You've gotten a lot of sensible advice here. If you feel sensible, then follow it scrupulously. You'll get a sensible result.

Or you could just plunge in. Thousands, if not millions of sailors have set sail on the wide blue seas with less thought than what you've already invested (and without an iota of skill). What's the worst that can happen -- your boat ends up in the "port of broken dreams"? Yawn. We're all going to die pretty soon anyway; I wouldn't get too hung up on the details if you've got a yen to be on the ocean.

"Seize the Day"? Indeed.
A very good buddy puts it this way - Everyone Has a Time Stamp

Words to live by...

(You know what? - It's time to change my tagline)
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Old 17-06-2009, 03:29   #71
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A reasonable amount of planning and education then go for it!
Its so easy to be over whelmed by all the stories and info out there.

Happy Birthday Paul
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Old 17-06-2009, 04:59   #72
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Waterworldly,
Were you by chance in Solomons MD on the 14th? I thought I may have seen that boat there over the weekend.

Steve in Solomons MD
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Old 02-04-2010, 13:34   #73
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yes I was.
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Old 11-04-2010, 17:14   #74
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Curious reading this posting three years later, any update news?
Sign me, Curious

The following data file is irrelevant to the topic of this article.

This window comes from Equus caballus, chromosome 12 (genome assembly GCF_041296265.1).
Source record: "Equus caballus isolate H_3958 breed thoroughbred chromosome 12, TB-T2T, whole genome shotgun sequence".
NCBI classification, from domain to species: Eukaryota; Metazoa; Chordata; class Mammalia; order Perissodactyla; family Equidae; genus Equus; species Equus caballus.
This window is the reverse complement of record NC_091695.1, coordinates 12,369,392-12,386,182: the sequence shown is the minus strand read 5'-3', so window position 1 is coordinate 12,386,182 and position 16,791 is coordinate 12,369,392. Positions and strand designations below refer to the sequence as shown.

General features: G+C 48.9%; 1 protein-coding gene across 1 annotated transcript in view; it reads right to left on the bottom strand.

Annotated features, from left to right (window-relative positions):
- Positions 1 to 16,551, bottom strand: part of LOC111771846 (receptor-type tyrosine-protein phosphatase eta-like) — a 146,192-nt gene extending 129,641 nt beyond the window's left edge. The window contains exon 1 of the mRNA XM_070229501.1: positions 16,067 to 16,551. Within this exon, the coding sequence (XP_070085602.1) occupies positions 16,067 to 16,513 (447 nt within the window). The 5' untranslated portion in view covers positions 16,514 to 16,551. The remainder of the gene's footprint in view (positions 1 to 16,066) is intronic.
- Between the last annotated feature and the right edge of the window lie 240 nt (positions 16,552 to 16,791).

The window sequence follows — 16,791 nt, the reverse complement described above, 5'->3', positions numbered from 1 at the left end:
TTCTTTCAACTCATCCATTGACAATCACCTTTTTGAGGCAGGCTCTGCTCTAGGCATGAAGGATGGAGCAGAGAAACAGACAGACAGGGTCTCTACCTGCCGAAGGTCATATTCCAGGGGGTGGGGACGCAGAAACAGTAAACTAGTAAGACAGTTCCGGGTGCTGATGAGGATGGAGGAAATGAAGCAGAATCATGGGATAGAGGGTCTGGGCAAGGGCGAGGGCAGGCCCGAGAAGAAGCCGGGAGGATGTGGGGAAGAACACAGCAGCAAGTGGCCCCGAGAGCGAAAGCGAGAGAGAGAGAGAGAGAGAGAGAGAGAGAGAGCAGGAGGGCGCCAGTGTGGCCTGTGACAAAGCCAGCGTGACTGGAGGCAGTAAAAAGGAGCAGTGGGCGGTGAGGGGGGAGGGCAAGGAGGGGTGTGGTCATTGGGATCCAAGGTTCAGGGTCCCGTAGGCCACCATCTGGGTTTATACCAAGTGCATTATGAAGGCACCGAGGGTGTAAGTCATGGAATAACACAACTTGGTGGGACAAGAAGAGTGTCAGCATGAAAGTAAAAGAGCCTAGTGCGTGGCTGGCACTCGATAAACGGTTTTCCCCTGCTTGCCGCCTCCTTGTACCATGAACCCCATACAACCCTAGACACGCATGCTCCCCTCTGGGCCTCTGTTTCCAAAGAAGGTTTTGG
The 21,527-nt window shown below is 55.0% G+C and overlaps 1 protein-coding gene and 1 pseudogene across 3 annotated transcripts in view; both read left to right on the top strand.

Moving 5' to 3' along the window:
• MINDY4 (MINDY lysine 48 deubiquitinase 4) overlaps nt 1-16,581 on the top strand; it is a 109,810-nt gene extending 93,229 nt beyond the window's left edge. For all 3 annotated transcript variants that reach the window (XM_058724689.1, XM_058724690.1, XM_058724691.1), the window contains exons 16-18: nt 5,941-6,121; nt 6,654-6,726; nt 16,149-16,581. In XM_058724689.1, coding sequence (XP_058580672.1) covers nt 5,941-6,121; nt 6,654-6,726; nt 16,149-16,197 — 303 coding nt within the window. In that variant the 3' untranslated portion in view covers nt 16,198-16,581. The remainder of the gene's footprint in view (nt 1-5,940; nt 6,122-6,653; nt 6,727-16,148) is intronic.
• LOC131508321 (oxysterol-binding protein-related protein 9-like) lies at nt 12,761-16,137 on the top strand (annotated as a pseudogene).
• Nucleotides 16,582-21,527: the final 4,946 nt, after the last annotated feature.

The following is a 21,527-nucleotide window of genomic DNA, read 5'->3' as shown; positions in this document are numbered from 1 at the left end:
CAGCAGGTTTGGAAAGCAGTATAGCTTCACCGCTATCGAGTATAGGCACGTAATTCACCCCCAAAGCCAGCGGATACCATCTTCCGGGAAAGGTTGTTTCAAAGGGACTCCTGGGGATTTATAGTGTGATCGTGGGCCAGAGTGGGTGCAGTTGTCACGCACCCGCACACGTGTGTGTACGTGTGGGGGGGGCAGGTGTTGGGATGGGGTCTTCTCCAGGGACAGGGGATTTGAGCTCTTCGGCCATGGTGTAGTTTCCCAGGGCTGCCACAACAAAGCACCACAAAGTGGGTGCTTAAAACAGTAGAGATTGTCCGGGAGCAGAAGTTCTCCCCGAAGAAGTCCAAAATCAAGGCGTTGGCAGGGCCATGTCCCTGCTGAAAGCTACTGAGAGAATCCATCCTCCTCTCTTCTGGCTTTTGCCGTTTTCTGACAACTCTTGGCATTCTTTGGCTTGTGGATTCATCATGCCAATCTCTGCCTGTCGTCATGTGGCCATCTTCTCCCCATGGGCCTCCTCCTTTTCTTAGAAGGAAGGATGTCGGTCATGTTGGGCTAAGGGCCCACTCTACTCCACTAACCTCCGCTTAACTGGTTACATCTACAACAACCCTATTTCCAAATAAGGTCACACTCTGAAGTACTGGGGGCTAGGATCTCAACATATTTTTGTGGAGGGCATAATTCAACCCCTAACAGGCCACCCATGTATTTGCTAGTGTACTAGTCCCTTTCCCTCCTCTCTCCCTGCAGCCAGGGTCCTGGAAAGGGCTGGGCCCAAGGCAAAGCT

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Old 15-04-2010, 08:18   #75
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Well, KCee, we are now in the Bahamas, heading north to NYC for one more summer, then south to South America and through the canal to Peru. Our overnight trips have gotten more frequent, and several days passages are on the horizon for this spring and fall. We are starting to finally slow down ( a byproduct of seven day work weeks) and have made the decision that is is quality not quantity that makes our world go round, meaning we are enjoying longer stays in places we like, as opposed to "I need to get to x-amount of countries before I die. This came to us when we made the command decision to stay on one island for a month, and really "discovered" it, even though it had been a stop over on two other occasions, each lasting about 5 days. It really made a difference to us to stay longer.
Now we are looking to make longer journeys, but to destinations where we will stay longer, months instead of days. Our boat is VERY livable, so it really is like an apartment for us.